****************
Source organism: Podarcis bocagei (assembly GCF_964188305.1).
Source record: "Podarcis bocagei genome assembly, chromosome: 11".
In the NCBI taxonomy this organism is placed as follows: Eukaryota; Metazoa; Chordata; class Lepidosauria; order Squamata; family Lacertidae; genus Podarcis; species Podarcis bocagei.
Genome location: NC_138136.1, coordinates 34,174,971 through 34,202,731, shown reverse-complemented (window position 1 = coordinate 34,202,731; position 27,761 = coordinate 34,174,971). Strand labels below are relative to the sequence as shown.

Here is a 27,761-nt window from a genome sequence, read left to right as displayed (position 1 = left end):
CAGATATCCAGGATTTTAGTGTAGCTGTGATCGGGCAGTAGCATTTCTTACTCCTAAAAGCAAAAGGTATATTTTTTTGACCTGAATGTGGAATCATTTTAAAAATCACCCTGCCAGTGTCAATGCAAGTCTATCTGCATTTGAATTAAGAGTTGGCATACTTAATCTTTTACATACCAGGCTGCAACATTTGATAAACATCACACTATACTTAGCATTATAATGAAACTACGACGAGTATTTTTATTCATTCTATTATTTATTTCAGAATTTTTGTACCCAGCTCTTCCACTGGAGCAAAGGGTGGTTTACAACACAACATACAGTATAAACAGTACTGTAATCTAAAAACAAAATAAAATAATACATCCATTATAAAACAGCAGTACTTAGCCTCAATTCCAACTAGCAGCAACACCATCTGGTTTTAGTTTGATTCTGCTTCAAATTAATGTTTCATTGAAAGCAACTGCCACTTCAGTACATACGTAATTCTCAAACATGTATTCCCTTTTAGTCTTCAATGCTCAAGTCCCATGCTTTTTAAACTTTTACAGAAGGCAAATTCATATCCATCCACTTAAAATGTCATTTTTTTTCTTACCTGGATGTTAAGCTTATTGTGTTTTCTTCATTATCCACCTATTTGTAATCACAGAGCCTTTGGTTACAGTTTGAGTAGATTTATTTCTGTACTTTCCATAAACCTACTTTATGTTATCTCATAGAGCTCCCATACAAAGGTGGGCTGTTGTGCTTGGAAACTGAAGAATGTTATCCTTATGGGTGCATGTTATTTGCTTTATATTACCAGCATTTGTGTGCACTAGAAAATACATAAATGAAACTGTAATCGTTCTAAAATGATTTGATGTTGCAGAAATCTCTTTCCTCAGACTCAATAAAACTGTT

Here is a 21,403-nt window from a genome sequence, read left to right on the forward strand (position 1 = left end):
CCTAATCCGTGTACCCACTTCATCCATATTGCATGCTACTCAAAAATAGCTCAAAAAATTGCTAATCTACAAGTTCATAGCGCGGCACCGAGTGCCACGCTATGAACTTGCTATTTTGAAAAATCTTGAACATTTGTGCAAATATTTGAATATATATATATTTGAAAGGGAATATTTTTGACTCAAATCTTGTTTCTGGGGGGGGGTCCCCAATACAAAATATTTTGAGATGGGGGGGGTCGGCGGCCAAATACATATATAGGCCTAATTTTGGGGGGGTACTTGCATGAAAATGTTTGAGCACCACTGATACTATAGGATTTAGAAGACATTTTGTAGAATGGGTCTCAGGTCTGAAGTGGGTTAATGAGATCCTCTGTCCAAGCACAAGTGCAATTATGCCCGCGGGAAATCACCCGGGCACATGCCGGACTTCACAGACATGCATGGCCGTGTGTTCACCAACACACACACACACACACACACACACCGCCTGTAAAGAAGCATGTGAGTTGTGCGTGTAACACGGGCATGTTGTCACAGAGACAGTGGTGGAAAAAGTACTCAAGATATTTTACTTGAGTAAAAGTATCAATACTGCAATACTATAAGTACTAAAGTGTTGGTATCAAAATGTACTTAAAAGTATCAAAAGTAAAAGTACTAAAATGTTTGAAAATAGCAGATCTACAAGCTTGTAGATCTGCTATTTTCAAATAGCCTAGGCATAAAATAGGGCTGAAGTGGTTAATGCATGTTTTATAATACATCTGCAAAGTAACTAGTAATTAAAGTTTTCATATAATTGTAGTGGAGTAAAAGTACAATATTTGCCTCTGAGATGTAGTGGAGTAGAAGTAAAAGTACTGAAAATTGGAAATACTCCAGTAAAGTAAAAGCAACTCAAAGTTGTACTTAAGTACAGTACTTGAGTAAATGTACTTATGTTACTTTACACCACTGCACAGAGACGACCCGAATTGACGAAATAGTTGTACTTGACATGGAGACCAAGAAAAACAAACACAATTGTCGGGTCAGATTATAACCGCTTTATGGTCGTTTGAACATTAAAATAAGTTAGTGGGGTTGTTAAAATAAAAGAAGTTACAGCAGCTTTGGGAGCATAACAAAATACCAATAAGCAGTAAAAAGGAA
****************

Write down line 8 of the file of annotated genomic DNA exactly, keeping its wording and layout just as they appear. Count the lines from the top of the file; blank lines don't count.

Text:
CCTAATCCGTGTACCCACTTCATCCATATTGCATGCTACTCAAAAATAGCTCAAAAAATTGCTAATCTACAAGTTCATAGCGCGGCACCGAGTGCCACGCTATGAACTTGCTATTTTGAAAAATCTTGAACATTTGTGCAAATATTTGAATATATATATATTTGAAAGGGAATATTTTTGACTCAAATCTTGTTTCTGGGGGGGGGTCCCCAATACAAAATATTTTGAGATGGGGGGGGTCGGCGGCCAAATACATATATAGGCCTAATTTTGGGGGGGTACTTGCATGAAAATGTTTGAGCACCACTGATACTATAGGATTTAGAAGACATTTTGTAGAATGGGTCTCAGGTCTGAAGTGGGTTAATGAGATCCTCTGTCCAAGCACAAGTGCAATTATGCCCGCGGGAAATCACCCGGGCACATGCCGGACTTCACAGACATGCATGGCCGTGTGTTCACCAACACACACACACACACACACACACACCGCCTGTAAAGAAGCATGTGAGTTGTGCGTGTAACACGGGCATGTTGTCACAGAGACAGTGGTGGAAAAAGTACTCAAGATATTTTACTTGAGTAAAAGTATCAATACTGCAATACTATAAGTACTAAAGTGTTGGTATCAAAATGTACTTAAAAGTATCAAAAGTAAAAGTACTAAAATGTTTGAAAATAGCAGATCTACAAGCTTGTAGATCTGCTATTTTCAAATAGCCTAGGCATAAAATAGGGCTGAAGTGGTTAATGCATGTTTTATAATACATCTGCAAAGTAACTAGTAATTAAAGTTTTCATATAATTGTAGTGGAGTAAAAGTACAATATTTGCCTCTGAGATGTAGTGGAGTAGAAGTAAAAGTACTGAAAATTGGAAATACTCCAGTAAAGTAAAAGCAACTCAAAGTTGTACTTAAGTACAGTACTTGAGTAAATGTACTTATGTTACTTTACACCACTGCACAGAGACGACCCGAATTGACGAAATAGTTGTACTTGACATGGAGACCAAGAAAAACAAACACAATTGTCGGGTCAGATTATAACCGCTTTATGGTCGTTTGAACATTAAAATAAGTTAGTGGGGTTGTTAAAATAAAAGAAGTTACAGCAGCTTTGGGAGCATAACAAAATACCAATAAGCAGTAAAAAGGAA